New York’s cannabis regulators received more than 900 applications in a one-month window for marijuana dispensary licenses from prospective social equity applicants harmed by cannabis criminalization.

The first round of conditional adult-use retail dispensary licenses (CAURD) was only open to those personally impacted by marijuana’s prior illegal status, or who have a family member with a prior cannabis conviction. In particular, those who were arrested for cannabis possession but then convicted of a lesser offense were still eligible to apply. However, experience in running a qualifying business is also a prerequisite for consideration.

Of the 903 submitted applications, the Office of Cannabis Management (OCM) will license 150 successful applicants. The second round of dispensary licenses will be open to a broader pool of applicants.

Those who have handed in an application now have thirty days to review and amend their proposal. At this point, the OCM will begin reviewing and scoring them with a view to launching the first recreational cannabis retailers by the end of this year.

The OCM stresses the review procedure is based entirely on merit and eligibility, rather than on a first-come, first-serve basis. The location of each applicant is also a factor, as the OCM has limits on the number of CAURD licenses it will issue in each of New York’s regions.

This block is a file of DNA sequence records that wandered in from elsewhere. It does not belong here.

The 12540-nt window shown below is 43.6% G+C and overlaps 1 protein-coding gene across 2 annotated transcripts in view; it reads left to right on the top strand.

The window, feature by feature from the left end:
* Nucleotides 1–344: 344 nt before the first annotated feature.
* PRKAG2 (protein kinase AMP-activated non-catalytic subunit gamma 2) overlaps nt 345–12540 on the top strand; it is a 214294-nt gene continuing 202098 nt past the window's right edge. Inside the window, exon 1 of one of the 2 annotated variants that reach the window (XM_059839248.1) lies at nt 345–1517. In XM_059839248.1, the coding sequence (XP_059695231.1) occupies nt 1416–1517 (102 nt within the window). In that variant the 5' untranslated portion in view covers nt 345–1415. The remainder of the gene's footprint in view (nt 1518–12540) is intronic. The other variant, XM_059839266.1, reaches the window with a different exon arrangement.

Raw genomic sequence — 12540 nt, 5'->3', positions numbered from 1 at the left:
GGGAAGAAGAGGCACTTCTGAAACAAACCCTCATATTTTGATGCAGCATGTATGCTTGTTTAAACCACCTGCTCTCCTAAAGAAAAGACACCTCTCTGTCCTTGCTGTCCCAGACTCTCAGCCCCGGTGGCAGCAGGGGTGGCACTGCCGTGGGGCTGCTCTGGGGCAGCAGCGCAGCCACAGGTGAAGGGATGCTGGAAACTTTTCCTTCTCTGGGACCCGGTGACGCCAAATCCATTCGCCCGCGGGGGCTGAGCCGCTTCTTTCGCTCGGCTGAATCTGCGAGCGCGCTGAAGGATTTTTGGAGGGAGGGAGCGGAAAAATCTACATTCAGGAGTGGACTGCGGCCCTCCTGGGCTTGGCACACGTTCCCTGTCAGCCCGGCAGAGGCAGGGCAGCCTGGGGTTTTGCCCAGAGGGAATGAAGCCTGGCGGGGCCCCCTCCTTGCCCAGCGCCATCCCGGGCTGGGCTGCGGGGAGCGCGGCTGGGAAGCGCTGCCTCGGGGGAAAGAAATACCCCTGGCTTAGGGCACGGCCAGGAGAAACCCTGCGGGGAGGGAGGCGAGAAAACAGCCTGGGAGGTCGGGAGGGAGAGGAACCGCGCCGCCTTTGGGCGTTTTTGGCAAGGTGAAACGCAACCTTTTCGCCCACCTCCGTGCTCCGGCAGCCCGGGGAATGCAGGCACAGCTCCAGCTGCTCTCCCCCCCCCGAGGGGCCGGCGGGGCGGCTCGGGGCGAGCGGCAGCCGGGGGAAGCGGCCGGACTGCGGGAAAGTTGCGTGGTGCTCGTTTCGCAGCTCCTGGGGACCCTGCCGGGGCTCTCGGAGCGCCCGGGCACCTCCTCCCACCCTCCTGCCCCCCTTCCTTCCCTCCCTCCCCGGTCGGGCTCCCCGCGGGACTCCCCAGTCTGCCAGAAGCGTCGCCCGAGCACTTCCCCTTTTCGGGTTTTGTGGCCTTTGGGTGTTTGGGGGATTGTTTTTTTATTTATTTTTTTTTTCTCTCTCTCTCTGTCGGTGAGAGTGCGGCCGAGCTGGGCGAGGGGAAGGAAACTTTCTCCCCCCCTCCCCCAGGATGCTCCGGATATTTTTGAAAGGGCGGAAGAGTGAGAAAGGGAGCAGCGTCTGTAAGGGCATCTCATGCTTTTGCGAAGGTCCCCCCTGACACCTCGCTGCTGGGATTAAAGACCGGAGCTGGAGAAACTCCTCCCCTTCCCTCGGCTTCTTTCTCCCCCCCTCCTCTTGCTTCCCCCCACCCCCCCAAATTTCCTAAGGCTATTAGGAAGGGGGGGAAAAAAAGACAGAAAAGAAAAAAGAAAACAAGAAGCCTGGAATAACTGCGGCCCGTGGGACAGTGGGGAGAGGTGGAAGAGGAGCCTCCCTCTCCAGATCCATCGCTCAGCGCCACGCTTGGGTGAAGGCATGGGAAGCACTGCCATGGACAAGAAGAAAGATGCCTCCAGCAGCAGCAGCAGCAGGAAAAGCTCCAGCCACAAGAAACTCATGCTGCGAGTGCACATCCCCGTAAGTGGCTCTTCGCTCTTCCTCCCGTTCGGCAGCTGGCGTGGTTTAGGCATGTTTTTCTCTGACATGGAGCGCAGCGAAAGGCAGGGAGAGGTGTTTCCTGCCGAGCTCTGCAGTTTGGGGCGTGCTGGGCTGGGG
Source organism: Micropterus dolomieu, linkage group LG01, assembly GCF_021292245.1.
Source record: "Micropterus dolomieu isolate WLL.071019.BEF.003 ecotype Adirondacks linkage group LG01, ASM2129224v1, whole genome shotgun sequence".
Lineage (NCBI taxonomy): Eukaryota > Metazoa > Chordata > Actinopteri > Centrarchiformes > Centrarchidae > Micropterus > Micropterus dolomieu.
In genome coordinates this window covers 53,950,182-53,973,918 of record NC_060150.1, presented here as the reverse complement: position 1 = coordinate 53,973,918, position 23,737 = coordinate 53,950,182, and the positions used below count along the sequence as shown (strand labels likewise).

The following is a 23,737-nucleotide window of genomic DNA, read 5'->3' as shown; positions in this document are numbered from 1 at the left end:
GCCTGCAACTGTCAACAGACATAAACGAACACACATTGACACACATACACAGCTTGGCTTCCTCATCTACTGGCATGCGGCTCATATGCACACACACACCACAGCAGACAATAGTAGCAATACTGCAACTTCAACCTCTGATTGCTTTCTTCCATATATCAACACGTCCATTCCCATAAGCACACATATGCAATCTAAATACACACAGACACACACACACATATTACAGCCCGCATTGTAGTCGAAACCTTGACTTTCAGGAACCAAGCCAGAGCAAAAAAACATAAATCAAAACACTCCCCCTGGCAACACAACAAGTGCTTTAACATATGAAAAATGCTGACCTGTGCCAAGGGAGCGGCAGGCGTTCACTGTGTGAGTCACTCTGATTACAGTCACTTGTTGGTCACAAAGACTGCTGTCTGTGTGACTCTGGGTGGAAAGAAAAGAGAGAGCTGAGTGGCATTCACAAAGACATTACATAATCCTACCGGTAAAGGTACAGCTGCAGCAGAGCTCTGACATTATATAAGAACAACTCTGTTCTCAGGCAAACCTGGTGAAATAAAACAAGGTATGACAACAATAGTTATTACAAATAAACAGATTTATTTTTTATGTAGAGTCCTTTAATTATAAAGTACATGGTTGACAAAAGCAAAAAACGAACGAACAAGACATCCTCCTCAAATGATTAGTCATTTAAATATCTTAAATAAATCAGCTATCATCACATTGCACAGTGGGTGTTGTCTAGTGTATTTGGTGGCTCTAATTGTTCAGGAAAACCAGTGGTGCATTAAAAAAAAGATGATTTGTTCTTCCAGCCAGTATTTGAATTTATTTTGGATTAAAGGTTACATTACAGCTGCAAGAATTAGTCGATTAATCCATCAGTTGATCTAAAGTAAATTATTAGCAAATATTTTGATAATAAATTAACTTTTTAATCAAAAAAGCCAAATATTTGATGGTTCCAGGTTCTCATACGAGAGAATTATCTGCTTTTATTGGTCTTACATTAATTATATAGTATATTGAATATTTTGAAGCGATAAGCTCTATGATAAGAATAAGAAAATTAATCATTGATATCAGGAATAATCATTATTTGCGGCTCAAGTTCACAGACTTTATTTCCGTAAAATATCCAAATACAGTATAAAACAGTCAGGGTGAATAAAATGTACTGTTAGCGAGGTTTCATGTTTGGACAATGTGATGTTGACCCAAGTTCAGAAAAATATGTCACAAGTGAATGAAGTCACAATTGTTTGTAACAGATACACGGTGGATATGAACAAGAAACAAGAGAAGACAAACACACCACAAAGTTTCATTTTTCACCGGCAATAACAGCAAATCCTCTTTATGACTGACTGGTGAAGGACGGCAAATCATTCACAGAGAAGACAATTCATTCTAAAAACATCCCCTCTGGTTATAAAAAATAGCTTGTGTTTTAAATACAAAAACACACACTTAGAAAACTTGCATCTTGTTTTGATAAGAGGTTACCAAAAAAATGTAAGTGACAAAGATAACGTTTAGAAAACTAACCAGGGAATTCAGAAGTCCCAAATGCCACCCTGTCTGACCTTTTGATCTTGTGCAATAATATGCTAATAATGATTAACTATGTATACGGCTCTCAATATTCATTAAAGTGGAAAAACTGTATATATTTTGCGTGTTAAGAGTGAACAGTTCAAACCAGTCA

Successful CAURD applicants will then be eligible for funding under New York’s $200 million Social Equity Cannabis Fund to help get their business up and running.

The OCM also notes that, under certain conditions, as many as 25 of the CAURD licenses may go to social equity organizations “with a history of serving justice-involved individuals and creating vocational opportunities for them.”

The end of the first round of applications for cannabis retailer licenses in New York is yet another indication of the state’s progress towards a legal marijuana industry that it hopes is up and running within the next few months.

The OCM has already approved the first round of cannabis cultivator and processor licenses. Still, in the meantime, the cannabis regulator has urged businesses not to ‘gift’ marijuana to customers to exploit a legal loophole before licensed sales start.

state marijuana laws